More Steps Planned by CME Group to Improve Cattle Futures Market
Six months after the CME Group met with cattle producers in an effort to address market volatility more changes are being made to further develop live cattle futures markets.
“We greatly value our relationship with the cattle community and are committed to helping producers and commercial firms manage their price risk,” said Tim Andriesen, CME Group managing director of agricultural products.
The modifications being made by CME Group include:
- Seasonal discount for futures deliveries at Worthing, S.D. delivery location.
- Revised grading and quality specifications.
- Delayed listing of additional contract months beyond October 2017.
CME Group has worked with the cattle industry and had Informa Economics conduct an independent study to help determine what measures should be taken. The move at Worthing was a direct result of this type of collaboration, and a seasonal discount of $1.50/cwt will be added on the October live cattle contract only. It will go into effect on the October 2017 contract, pending a U.S. Commodity Futures Trading Commission (CFTC) review on Aug. 22.
A group of 10 Senators and House Representatives from South Dakota, North Dakota, Minnesota and Iowa sent a letter in May to the CME opposing the measures because the Worthing delivery point was being singled out for a discount.
“While we acknowledge the potential logistical issues associated with the high number of deliveries, we stringently oppose the CME interfering with the price convergence in only a single market,” the letter reads. “It would interfere with the process of price discovery based on fundamental supply and demand factors, directly impacting the beef producers in our states.”
Grading changes will be made for both live and carcass-graded deliveries moving from 55% Choice and 45% Select, to 60% Choice and 40% Select. These changes would also be effective for October 2017 contracts following a CFTC review.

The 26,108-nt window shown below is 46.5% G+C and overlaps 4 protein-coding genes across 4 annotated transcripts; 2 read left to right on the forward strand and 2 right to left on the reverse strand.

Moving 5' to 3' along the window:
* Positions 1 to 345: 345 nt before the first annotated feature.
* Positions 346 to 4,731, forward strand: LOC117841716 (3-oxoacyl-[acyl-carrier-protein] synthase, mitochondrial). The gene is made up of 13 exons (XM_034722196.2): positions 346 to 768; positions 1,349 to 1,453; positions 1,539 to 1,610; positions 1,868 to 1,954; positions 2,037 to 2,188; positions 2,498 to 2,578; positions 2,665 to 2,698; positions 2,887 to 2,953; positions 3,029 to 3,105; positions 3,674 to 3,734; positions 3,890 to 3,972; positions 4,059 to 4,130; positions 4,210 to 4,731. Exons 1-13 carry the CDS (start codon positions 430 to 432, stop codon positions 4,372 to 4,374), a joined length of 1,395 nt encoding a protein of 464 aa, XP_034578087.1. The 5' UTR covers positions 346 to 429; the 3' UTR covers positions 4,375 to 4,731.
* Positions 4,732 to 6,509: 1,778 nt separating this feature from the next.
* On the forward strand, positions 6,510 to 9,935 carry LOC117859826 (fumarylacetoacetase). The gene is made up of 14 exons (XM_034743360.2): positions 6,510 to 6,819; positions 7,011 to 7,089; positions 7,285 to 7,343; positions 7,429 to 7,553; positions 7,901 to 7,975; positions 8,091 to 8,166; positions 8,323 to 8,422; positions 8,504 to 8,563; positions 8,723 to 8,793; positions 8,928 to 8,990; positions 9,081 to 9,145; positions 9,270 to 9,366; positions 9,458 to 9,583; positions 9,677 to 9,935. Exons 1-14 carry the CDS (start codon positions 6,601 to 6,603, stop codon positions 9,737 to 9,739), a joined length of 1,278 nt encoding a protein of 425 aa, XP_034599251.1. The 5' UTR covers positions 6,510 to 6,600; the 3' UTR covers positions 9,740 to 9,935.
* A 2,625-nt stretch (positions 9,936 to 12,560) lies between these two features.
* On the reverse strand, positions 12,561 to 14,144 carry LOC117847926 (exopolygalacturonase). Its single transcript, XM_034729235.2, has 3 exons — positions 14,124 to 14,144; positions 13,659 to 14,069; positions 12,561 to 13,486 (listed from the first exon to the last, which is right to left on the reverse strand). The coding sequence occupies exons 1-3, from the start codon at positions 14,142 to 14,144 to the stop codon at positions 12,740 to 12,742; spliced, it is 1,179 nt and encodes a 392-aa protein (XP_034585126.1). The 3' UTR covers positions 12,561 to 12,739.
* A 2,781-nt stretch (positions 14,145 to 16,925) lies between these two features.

“While we are announcing these changes and will continue our ongoing work with the industry, we have concerns about the lack of transparency of cash cattle markets,” Andriesen said.
The delay in listing was made because cash markets only make up 20% of cattle sales, according to CME Group. In major cattle producing states like Texas and Oklahoma, cash markets account for less than 5% of sales. CME Group plans to delay any additional listing on contracts beyond October 2017 while the organization works with the cattle industry to determine how to improve cash market transparency.
National Cattlemen’s Beef Association (NCBA) has been in discussions with the CME Group since late-January to help address market volatility.
“As market volatility continues to threaten the effectiveness of the futures markets, NCBA is committed to working directly with the CME group to find a solution,” said NCBA president Tracy Brunner at NCBA’s Summer Convention in July.
“Market volatility, driven by high frequency trading, has been a major concern for producers across the country. The NCBA CME working group had the opportunity to meet in person at this meeting to discuss these issues. While discussions continue, I am confident that through working with CME, we can resolve these issues to ensure the futures market is a viable tool for risk management,” Brunner added.
Since meeting with cattlemen at the Cattle Industry Convention in San Diego on Jan. 29, CME Group has shortened trading hours and increased communication with groups like NCBA.
To hear CME Group’s Dave Lehman comment on the recent cattle futures market changes listen to the following audio from Market Rally: